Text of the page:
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Comparative Approaches to Measuring Food Access in Urban Areas


  • Andrea L. Sparks


  • Neil Bania
  • Laura Leete


GIS methods are used to construct measures of food access for neighbourhoods in the Portland, Oregon, US metropolitan area and the sensitivity of such measures to methodological variation is examined. The level of aggregation of data inputs is varied and the effect of using both Euclidean and street network distances is tested. It is found that, regardless of the level of geographical disaggregation, distance-based measures generate approximately the same conclusions about the distribution of food access in the area. It is also found that, while the relationship between street network and Euclidean distances varies with population density, measures computed with either construct generate the same relative patterns of food access. These findings suggest that results from food access studies employing disparate methodologies can often be compared.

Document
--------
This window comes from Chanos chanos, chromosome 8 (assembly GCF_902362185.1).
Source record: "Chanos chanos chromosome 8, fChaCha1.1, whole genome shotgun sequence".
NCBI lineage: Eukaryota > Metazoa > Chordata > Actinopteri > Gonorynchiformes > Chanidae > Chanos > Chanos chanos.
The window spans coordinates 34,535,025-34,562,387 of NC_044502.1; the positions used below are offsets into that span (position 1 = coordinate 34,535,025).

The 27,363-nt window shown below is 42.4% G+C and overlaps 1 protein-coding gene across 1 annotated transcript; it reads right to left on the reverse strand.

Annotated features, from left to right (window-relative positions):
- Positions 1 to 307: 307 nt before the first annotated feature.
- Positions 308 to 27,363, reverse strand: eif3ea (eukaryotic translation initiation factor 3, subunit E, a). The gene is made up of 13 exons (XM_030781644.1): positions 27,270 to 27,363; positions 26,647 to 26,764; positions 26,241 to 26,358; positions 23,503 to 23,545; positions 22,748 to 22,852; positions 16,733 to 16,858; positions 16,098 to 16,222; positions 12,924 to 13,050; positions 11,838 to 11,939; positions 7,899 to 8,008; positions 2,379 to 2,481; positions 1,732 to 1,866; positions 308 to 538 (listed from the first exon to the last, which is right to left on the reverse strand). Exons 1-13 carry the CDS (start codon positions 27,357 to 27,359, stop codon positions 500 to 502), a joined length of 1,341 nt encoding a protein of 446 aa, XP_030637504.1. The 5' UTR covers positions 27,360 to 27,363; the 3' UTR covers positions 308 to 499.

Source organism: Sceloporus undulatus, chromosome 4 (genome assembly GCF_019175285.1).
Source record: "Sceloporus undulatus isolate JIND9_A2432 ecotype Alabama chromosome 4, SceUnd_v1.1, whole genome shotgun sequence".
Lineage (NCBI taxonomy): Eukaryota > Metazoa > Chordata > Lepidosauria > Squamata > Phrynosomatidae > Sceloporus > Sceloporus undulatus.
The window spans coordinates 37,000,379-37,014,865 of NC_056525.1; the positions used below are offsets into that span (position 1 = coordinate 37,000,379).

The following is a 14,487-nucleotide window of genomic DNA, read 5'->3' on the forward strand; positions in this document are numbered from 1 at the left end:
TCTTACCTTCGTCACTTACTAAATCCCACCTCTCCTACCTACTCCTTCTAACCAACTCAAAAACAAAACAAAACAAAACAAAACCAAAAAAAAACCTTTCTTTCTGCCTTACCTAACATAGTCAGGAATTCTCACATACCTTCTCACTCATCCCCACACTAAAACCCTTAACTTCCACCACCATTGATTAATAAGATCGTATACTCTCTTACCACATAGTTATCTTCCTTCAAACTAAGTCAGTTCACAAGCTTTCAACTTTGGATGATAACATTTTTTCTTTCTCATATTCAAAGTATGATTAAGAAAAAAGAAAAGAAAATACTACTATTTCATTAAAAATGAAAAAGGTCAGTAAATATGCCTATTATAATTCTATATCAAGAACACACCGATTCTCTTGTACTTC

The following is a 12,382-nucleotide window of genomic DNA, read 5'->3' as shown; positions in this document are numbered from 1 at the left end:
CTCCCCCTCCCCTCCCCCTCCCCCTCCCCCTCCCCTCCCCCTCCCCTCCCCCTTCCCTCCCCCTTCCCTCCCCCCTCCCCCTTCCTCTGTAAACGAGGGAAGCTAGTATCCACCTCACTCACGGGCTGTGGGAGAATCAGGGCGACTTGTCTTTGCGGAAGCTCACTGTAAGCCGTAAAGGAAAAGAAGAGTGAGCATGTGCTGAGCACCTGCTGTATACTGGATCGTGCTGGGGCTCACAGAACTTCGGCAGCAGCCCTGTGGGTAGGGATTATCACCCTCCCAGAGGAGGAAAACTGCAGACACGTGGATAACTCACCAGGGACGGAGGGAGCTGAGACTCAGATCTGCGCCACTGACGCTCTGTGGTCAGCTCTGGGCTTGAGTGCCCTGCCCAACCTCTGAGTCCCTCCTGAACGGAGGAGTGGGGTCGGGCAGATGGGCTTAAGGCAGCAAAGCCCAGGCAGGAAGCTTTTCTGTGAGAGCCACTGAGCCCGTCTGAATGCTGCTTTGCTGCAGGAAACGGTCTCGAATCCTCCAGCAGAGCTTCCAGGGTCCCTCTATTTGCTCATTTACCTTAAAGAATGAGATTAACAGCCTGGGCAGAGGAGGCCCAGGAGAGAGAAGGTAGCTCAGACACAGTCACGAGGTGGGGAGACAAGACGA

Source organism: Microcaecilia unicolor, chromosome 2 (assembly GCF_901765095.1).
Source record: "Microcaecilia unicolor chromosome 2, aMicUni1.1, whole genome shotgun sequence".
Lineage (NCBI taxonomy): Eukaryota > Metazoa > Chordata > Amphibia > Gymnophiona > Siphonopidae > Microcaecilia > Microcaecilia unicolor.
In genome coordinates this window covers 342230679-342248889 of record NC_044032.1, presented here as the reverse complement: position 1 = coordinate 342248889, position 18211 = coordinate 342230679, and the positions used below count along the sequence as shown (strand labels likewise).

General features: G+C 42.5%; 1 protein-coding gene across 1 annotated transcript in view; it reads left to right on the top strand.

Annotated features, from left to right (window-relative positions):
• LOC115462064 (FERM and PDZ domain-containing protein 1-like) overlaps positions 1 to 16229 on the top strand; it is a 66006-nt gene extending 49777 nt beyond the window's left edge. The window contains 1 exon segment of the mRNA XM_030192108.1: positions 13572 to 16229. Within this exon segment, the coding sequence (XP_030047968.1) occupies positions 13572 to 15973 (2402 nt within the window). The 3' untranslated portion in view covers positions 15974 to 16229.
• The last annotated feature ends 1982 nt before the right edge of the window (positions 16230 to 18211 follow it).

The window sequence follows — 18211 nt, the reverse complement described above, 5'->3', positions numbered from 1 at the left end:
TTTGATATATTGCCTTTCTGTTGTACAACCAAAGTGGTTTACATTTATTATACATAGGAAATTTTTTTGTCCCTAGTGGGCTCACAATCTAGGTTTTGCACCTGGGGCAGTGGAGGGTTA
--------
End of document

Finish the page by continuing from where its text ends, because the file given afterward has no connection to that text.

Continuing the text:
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  • Andrea L. Sparks & Neil Bania & Laura Leete, 2011. "Comparative Approaches to Measuring Food Access in Urban Areas," Urban Studies, Urban Studies Journal Limited, vol. 48(8), pages 1715-1737, June.
  • Handle: RePEc:sae:urbstu:v:48:y:2011:i:8:p:1715-1737

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    Cited by:

    1. Herbst, Chris M. & Tekin, Erdal, 2012. "The geographic accessibility of child care subsidies and evidence on the impact of subsidy receipt on childhood obesity," Journal of Urban Economics, Elsevier, vol. 71(1), pages 37-52.
    2. Marta Grossmanová & Pavol Kita & Marta Žambochová, 2016. "Segmentation of Consumers in the Context of their Space Behaviour: Case Study of Bratislava," Prague Economic Papers, University of Economics, Prague, vol. 2016(2), pages 189-202.

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